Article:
Beijing has been accused of risking a new "Cold War" with the West after it emerged that China's foreign minister is pursuing a regional deal with almost a dozen Pacific islands including heightened security co-operation.
The five-year plan signals Beijing's intent to significantly expand its footprint in the Indo-Pacific region. It is set to be discussed by Wang Yi and his Pacific counterparts in Fiji on May 30, as China's foreign minister embarks on a tour of the region starting on Thursday.
But in a letter sent to 21 Pacific leaders, David Panuelo, the president of the Federated States of Micronesia, said his nation would argue the "pre-determined joint communique" should be rejected because it could prompt a new "Cold War" between China and the West, according to Reuters.
The plan would shift Pacific Islands that hold diplomatic relations with China "very close into Beijing's orbit, intrinsically tying the whole of our economies and societies to them", he added.
Fears are growing that up to 10 Pacific nations could enter a security pact similar to one agreed by the Solomon Islands and China last month that has heightened concerns that Beijing wants to establish a naval base on the strategic Pacific territory.
The new plan will launch newly elected Australian Foreign Minister Penny Wong, who was sworn into office on Monday, into an early face-off with Wang.
"China has made its intentions clear. So too are the intentions of the new Australian government," Wong said in a message sent to the Sydney Morning Herald from the government plane.
Wong has indicated the Pacific will be a top foreign policy priority for Canberra after describing the Solomons deal – which could allow Chinese naval warships to dock less than 1200km from the Australian coast – as the biggest Australian strategic blunder since World War II.
Beijing has rejected protests against its deal with Honiara, denying it will threaten Australia's security and accusing western countries of interfering in the Solomons' sovereign decision-making.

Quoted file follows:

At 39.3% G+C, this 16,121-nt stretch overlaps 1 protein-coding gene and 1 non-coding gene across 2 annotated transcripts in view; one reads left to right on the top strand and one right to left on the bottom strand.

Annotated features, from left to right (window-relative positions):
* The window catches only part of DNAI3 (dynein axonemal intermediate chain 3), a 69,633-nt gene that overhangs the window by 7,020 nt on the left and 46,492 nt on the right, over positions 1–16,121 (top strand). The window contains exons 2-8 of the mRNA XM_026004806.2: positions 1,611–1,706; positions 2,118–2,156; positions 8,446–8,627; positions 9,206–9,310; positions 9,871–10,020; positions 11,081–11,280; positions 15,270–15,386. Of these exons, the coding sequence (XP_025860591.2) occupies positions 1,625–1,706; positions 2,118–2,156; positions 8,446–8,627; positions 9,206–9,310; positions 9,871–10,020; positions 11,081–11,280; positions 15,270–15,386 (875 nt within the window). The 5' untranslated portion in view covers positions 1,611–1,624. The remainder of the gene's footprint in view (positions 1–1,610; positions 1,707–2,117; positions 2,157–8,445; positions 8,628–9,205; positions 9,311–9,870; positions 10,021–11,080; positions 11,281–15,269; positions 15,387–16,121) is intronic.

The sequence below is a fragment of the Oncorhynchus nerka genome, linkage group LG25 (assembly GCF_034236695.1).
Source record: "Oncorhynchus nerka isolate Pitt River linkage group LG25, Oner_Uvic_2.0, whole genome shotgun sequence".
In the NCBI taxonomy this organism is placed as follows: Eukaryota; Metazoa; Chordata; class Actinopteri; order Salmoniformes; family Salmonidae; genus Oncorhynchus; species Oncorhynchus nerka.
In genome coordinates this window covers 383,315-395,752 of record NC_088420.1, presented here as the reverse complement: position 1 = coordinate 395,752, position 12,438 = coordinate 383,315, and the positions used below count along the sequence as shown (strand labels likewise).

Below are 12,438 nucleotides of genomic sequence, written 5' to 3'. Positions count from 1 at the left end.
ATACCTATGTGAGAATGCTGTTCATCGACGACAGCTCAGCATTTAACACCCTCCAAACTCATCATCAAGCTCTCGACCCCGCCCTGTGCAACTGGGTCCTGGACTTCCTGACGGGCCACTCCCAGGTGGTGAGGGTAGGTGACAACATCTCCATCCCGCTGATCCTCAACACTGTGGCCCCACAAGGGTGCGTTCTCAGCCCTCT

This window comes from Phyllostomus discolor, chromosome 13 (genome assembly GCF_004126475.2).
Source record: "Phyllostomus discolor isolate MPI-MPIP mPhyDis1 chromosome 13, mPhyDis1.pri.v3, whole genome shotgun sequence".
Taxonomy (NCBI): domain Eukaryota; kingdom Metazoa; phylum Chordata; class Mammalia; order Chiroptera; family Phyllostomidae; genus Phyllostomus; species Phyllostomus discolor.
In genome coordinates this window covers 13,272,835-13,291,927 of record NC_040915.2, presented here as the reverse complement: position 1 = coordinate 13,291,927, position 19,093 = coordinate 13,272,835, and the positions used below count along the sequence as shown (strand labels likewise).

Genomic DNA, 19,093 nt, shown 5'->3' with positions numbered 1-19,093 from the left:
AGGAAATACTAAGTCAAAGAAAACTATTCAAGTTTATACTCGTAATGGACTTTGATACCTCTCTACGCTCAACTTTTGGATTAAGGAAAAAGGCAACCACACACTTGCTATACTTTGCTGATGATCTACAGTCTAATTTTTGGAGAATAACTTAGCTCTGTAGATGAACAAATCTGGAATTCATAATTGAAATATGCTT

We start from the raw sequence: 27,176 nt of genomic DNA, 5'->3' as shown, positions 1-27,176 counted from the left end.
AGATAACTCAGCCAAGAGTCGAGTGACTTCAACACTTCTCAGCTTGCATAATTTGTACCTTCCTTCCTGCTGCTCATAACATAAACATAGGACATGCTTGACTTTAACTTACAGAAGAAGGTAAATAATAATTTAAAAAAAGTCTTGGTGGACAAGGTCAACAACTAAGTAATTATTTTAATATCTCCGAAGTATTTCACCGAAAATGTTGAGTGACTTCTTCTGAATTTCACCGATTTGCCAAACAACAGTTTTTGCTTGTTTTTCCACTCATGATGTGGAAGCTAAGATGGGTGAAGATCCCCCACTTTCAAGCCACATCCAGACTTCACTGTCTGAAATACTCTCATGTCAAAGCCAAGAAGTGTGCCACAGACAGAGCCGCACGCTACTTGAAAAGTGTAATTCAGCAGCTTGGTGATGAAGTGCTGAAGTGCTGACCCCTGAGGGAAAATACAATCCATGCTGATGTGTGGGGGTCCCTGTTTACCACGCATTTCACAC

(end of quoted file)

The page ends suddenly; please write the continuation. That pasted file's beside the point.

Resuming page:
Wang arrives in Honiara, the Solomons' capital, on Thursday to kick off a sweeping tour of eight Pacific Island nations that China holds diplomatic ties with.
On Thursday, Wong will make her own trip to Fiji, on the first of up to a dozen visits to the Pacific over the next six weeks.
The "China-Pacific Island Countries Common Development Vision" draft document aims to "strengthen exchanges and cooperation in the fields of traditional and non-traditional security" as well as boosting co-operation between police forces and on building cybersecurity systems and data networks.
It is also proving contentious within the Pacific nations themselves.
US and China compete for influence
FSM leader Panuelo has long warned of the risk of Pacific nations being caught in geopolitical conflict as the US and China compete for influence in the region.
His country is one of three nations closely linked to the United States through treaties known as Compacts of Free Association (COFA), that grant the Pentagon virtually unrestricted military access in exchange for a security guarantee, but it also has formal relations with China.
In a Telegraph interview in October, Panuelo acknowledged the security challenge but said he hoped to straddle the interests of the competing superpowers, urging them to co-operate on climate change.
"With the US and China, I tell them to compete but on responsible terms. Compete on trade and improving our environment," he said, adding that the climate crisis trumped traditional security as the world's "greatest existential threat".